Security Market Segment LS
Monday, 11 November 2019 11:33

Researchers reported to find backdoor in Siemens PLCs Featured

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According to unconfirmed reports, there is a hidden access 'backdoor' in the Siemens SIMATIC S7-1200 PLC (programmable logic controller) which would give attackers access to any device.

If this is true, we strongly recommend that all Siemens s7-1200 devices be disconnected from any possible external access. Immediately.

Researchers at Germany's Ruhr University have reportedly discovered a vulnerability in the device's bootloader which would permit both cyber-attack and researcher access.

A number of outlets have written about the exploit, but none has offered any connection back to the original research. The only strong connection iTWire could locate was an abstract for a presentation at London's Blackhat conference in early December, which states:

"Siemens is a leading provider of industrial automation components for critical infrastructures, and their S7 PLC series is one of the most widely used PLCs in the industry. In recent years, Siemens integrated various security measures into their PLCs. This includes, among others, firmware integrity verification at boot time using a separate bootloader code. This code is baked in a separated SPI flash, and its firmware is not accessible via Siemens' website.

"In this talk, we present our investigation of the code running in the Siemens S7-1200 PLC bootloader and its security implications. Specifically, we will demonstrate that this bootloader, which to the best of our knowledge was running at least on Siemens S7-1200 PLCs since 2013, contains an undocumented "special access feature". This special access feature can be activated when the user sends a specific command via UART within the first half-second of the PLC booting. The special access feature provides functionalities such as limited read and writes to memory at boot time via the UART interface. We discovered that a combination of those protocol features could be exploited to execute arbitrary code in the PLC and dump the entire PLC memory using a cold-boot style attack. With that, this feature can be used to violate the existing security ecosystem established by Siemens. On a positive note, once discovered by the asset owner, this feature can also be used for good, e.g., as a forensic interface for Siemens PLCs."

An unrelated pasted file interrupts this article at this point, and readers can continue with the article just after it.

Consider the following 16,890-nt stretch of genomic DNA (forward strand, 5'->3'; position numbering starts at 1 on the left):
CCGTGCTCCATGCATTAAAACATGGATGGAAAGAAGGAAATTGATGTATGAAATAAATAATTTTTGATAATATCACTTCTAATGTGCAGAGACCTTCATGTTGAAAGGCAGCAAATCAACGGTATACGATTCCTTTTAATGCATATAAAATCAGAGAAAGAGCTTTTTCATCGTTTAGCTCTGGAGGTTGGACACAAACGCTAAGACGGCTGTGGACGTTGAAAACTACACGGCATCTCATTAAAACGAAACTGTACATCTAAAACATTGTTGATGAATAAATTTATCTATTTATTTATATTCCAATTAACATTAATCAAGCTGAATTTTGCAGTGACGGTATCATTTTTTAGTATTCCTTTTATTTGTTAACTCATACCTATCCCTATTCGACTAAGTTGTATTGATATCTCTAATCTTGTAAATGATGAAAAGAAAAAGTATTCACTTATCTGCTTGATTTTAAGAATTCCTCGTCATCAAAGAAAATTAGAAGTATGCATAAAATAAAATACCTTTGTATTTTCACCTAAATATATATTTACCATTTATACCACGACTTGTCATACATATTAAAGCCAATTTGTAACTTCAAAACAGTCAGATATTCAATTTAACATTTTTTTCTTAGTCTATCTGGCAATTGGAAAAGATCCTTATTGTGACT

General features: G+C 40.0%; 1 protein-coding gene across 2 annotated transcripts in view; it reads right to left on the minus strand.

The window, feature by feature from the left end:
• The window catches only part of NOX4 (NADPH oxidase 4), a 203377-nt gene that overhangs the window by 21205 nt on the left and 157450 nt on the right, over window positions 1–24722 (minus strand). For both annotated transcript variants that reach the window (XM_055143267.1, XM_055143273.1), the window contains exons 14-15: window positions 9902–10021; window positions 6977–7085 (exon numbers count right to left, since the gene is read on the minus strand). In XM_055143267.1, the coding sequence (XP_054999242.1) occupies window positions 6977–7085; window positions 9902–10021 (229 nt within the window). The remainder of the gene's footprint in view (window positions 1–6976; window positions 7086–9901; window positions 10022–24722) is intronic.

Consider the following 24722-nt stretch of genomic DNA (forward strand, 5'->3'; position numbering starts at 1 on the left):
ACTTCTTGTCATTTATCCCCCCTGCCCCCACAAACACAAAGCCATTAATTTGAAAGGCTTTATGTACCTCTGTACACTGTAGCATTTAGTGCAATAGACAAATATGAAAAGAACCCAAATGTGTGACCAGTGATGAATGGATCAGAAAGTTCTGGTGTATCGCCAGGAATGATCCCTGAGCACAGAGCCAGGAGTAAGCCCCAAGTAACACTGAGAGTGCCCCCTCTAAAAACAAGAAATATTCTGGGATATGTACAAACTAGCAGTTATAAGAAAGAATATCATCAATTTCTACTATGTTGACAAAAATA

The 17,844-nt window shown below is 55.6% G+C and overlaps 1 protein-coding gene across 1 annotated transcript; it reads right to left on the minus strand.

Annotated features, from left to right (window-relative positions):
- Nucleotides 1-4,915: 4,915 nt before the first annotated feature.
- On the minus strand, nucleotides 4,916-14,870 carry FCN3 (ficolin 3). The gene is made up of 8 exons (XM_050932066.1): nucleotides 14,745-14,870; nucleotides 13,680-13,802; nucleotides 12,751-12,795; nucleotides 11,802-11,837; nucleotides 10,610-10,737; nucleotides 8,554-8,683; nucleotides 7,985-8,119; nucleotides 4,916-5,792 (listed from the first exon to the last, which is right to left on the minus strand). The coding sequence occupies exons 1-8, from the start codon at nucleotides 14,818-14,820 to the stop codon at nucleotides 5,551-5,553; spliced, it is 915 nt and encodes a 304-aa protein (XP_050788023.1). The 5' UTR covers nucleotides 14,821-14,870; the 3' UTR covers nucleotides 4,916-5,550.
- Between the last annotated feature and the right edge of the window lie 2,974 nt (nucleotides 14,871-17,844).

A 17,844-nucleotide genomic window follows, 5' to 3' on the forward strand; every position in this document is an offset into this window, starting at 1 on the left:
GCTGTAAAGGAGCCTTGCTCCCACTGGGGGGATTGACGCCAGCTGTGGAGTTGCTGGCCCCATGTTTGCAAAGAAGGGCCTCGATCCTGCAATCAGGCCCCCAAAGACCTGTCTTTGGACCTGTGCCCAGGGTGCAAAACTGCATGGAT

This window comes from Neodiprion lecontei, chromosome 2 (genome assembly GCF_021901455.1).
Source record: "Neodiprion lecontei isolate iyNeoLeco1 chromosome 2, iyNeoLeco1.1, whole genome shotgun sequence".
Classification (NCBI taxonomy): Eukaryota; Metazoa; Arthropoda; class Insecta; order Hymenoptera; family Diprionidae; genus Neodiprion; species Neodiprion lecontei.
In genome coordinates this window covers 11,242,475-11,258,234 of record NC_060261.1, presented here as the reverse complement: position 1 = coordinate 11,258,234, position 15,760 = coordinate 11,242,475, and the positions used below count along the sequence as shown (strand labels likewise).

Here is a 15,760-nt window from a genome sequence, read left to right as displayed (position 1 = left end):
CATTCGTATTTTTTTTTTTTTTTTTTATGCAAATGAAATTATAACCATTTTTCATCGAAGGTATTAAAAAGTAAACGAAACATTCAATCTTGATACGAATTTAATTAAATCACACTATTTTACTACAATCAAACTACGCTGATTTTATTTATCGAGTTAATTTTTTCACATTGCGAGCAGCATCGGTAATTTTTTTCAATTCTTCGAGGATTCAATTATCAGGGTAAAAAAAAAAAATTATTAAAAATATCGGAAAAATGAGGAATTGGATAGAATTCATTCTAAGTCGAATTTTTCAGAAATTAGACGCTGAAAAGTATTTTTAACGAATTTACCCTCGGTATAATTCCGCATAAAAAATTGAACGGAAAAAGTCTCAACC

iTWire has contacted the lead author of the Blackhat presentation for a copy of the report, however the following extracts are lifted from other reporting. They will be confirmed upon receipt of the original document.

In a rather large understatement, the experts prefer not to opine on the reason for this access-point but conclude that, "This is clearly a bad security practice; this feature gives anyone with sufficient knowledge access to the contents of memory, as well as the ability to overwrite data and extract information."

On the other hand, the vulnerability gave researchers a memory device forensic. "We managed to use this feature to access the contents of the PLC's memory, which could help in digital forensics investigation to detect malicious code. Although the company does not allow access to memory content under normal conditions, this is feasible using this access."

Siemens is reported to be aware of the problem and has announced the launch of a solution. They are reported as stating, "We are aware of the research of the experts of Ruhr University, regarding special hardware-based access on SIMATIC S7-1200 CPUs; our web application security teams are working to resolve the issue as soon as possible. We recommend that our users remain alert to any official update," however iTWire could find no record of this statement on their web site. Siemens has been contacted for further comment and confirmation.

It would appear that being part of the bootloader, it may not be possible for a software patch to remedy the situation and that a hardware replacement may be required. This has yet to be confirmed.

 

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David Heath

David Heath has had a long and varied career in the IT industry having worked as a Pre-sales Network Engineer (remember Novell NetWare?), General Manager of IT&T for the TV Shopping Network, as a Technical manager in the Biometrics industry, and as a Technical Trainer and Instructional Designer in the industrial control sector. In all aspects, security has been a driving focus. Throughout his career, David has sought to inform and educate people and has done that through his writings and in more formal educational environments.

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